IPDC project priority: Promoting Freedom of Expression and Media Pluralism

In Tunisia, both the print press and broadcasting were tightly controlled by public authorities. The mainstream press toed the party line and authorities regularly blocked access to alternate news sources. In the wake of the January 2011 popular revolt, many journalists have been able to enjoy new-found freedoms. The new government will now be faced with the difficult task of ensuring a smooth democratic transition, involving: 1) Creating a favourable environment for the media to fulfil their democratic potential will be essential in this process. 2) Putting in place new media laws. These...

Liberian media has grown in terms of numbers, but is left wanting in terms of quality. There are more than thirty daily, weekly, bi-weekly and other sporadically-produced publications on the newsstands; twenty radio stations, six television stations and over fifty community radio stations across the country. This development points to media pluralism, but the problem associated with this growth lies with professional standards and capacities of those who man these institutions to enable them to respond to the needs of the public. There are at least three universities in the country...

2012 is an election year in post-conflict Sierra Leone. Given the deep scars of the past, peace is fragile and the electoral period could see a relapse into violence if, inter alia, the people feel disenfranchised in any way. Access to credible and objective information is crucial. The country’s fledgling democracy still lacks the maturity to handle political tolerance there is therefore the need for a sustained media campaign. The media landscape is generally free as there is no blatant government interference, however a number of the media outlets, particularly the print media, are...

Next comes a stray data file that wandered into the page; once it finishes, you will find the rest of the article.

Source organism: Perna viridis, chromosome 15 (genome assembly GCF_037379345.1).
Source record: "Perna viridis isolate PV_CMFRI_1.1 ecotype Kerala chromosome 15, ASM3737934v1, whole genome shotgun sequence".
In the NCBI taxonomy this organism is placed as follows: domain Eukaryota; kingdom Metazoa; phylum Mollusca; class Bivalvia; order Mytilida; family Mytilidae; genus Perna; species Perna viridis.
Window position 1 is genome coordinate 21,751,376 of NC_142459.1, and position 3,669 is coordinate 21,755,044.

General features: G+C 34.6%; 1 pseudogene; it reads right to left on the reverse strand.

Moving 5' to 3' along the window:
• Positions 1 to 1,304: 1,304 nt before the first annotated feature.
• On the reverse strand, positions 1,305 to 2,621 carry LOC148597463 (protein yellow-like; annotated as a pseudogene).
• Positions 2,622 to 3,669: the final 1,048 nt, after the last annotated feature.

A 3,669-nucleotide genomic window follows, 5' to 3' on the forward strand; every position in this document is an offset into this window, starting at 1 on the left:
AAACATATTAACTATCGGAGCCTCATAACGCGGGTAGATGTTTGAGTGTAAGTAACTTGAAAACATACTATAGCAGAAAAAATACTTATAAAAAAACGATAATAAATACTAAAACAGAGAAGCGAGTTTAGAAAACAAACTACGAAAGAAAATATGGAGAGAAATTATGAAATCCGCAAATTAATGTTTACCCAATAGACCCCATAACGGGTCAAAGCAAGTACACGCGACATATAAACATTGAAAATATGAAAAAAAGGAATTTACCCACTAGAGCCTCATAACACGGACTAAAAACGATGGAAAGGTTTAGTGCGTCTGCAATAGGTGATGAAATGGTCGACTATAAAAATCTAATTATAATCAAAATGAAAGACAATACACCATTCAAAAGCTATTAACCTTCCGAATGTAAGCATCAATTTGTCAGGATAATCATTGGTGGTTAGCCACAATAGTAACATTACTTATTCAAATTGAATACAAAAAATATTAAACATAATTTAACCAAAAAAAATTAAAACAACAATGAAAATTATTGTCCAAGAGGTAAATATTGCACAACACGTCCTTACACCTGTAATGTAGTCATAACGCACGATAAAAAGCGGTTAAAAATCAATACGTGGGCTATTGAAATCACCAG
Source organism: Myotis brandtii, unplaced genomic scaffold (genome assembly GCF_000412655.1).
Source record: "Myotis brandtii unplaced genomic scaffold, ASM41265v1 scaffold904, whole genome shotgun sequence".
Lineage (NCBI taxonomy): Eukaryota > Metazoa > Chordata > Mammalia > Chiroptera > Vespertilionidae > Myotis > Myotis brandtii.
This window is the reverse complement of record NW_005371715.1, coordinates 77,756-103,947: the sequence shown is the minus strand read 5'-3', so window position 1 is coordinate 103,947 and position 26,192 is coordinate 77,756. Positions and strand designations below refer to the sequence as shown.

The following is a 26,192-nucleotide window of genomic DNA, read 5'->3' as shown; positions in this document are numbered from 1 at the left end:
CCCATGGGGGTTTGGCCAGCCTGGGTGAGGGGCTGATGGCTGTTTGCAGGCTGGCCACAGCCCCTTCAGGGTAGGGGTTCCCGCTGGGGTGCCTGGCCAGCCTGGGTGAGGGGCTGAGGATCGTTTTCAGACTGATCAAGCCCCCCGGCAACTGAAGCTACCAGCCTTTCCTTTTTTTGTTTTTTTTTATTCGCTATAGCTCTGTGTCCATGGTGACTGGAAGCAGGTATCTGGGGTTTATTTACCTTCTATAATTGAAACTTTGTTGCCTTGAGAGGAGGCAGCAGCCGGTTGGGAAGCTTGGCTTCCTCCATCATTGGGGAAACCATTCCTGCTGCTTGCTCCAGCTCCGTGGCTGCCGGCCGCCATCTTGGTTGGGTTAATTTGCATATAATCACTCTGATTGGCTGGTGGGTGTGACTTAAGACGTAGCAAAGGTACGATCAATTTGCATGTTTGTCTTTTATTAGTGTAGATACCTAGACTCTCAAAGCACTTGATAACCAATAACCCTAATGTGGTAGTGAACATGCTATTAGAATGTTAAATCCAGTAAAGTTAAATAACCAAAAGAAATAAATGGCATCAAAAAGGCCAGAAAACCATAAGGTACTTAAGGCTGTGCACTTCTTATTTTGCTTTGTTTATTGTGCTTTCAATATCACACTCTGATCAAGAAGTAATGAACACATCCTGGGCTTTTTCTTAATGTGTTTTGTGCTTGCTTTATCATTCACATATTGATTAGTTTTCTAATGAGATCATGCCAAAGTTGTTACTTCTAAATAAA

The number of journalists killed in Africa in the line of their duty, deliberately, in crossfire, and combat related circumstances has been increasing year in year out. According to the International News Safety Institute, some 199 journalists and media workers were killed in Africa between 1990 and 2006. In 2009 more journalists and associated media workers were killed than during the years before. Other journalists were attacked, arrested, injured, kidnapped or detained. These deadly attacks have brought to light that media houses in Africa do not have adequate policies and resources to...

The media in Botswana has over the years been relatively free, owing to adherence to democratic principles and the freedom of expression which is enshrined in its constitution. The thriving economy and democratic credentials of the country ave made the outside world oblivious of recent events that are regressive and are threatening the image of the country as a shining example of democracy. This has led to most donors seeing no need to assist civil society organizations in the country in facing these disturbing developments.
 
The media fraternity is however dominated by state...